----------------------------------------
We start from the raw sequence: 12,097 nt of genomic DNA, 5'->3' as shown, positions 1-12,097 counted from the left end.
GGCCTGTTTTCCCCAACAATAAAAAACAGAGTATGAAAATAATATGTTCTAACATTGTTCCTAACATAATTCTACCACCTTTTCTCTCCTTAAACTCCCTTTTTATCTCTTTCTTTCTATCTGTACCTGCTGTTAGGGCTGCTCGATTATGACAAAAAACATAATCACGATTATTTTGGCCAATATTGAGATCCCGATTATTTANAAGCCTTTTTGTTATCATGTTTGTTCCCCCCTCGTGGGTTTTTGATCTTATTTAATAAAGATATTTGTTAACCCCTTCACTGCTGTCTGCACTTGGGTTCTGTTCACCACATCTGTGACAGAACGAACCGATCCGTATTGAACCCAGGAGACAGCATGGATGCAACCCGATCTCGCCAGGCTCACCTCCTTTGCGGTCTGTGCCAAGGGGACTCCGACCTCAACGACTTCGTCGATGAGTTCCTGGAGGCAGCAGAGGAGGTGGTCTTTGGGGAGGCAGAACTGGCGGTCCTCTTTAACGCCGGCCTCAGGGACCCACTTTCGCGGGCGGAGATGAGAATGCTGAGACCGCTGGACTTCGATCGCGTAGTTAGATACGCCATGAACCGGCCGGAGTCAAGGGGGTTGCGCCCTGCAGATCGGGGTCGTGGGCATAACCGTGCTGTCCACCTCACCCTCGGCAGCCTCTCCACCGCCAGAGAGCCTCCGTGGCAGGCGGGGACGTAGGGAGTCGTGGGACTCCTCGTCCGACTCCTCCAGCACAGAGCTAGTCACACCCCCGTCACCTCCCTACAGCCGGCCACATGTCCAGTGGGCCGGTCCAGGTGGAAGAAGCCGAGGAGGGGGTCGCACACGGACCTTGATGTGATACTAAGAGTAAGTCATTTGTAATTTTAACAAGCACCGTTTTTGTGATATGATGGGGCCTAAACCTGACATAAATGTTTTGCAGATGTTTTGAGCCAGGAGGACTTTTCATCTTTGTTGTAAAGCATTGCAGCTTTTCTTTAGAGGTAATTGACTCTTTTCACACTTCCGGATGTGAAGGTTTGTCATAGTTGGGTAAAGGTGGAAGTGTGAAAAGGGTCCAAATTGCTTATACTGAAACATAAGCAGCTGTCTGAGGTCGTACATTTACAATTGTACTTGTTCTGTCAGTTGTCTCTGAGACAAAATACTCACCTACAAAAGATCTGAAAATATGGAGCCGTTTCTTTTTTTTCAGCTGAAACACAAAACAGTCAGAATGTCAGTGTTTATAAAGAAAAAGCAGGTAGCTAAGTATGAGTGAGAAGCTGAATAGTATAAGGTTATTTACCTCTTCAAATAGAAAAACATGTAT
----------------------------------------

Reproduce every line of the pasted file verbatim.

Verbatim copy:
We start from the raw sequence: 12,097 nt of genomic DNA, 5'->3' as shown, positions 1-12,097 counted from the left end.
GGCCTGTTTTCCCCAACAATAAAAAACAGAGTATGAAAATAATATGTTCTAACATTGTTCCTAACATAATTCTACCACCTTTTCTCTCCTTAAACTCCCTTTTTATCTCTTTCTTTCTATCTGTACCTGCTGTTAGGGCTGCTCGATTATGACAAAAAACATAATCACGATTATTTTGGCCAATATTGAGATCCCGATTATTTANAAGCCTTTTTGTTATCATGTTTGTTCCCCCCTCGTGGGTTTTTGATCTTATTTAATAAAGATATTTGTTAACCCCTTCACTGCTGTCTGCACTTGGGTTCTGTTCACCACATCTGTGACAGAACGAACCGATCCGTATTGAACCCAGGAGACAGCATGGATGCAACCCGATCTCGCCAGGCTCACCTCCTTTGCGGTCTGTGCCAAGGGGACTCCGACCTCAACGACTTCGTCGATGAGTTCCTGGAGGCAGCAGAGGAGGTGGTCTTTGGGGAGGCAGAACTGGCGGTCCTCTTTAACGCCGGCCTCAGGGACCCACTTTCGCGGGCGGAGATGAGAATGCTGAGACCGCTGGACTTCGATCGCGTAGTTAGATACGCCATGAACCGGCCGGAGTCAAGGGGGTTGCGCCCTGCAGATCGGGGTCGTGGGCATAACCGTGCTGTCCACCTCACCCTCGGCAGCCTCTCCACCGCCAGAGAGCCTCCGTGGCAGGCGGGGACGTAGGGAGTCGTGGGACTCCTCGTCCGACTCCTCCAGCACAGAGCTAGTCACACCCCCGTCACCTCCCTACAGCCGGCCACATGTCCAGTGGGCCGGTCCAGGTGGAAGAAGCCGAGGAGGGGGTCGCACACGGACCTTGATGTGATACTAAGAGTAAGTCATTTGTAATTTTAACAAGCACCGTTTTTGTGATATGATGGGGCCTAAACCTGACATAAATGTTTTGCAGATGTTTTGAGCCAGGAGGACTTTTCATCTTTGTTGTAAAGCATTGCAGCTTTTCTTTAGAGGTAATTGACTCTTTTCACACTTCCGGATGTGAAGGTTTGTCATAGTTGGGTAAAGGTGGAAGTGTGAAAAGGGTCCAAATTGCTTATACTGAAACATAAGCAGCTGTCTGAGGTCGTACATTTACAATTGTACTTGTTCTGTCAGTTGTCTCTGAGACAAAATACTCACCTACAAAAGATCTGAAAATATGGAGCCGTTTCTTTTTTTTCAGCTGAAACACAAAACAGTCAGAATGTCAGTGTTTATAAAGAAAAAGCAGGTAGCTAAGTATGAGTGAGAAGCTGAATAGTATAAGGTTATTTACCTCTTCAAATAGAAAAACATGTAT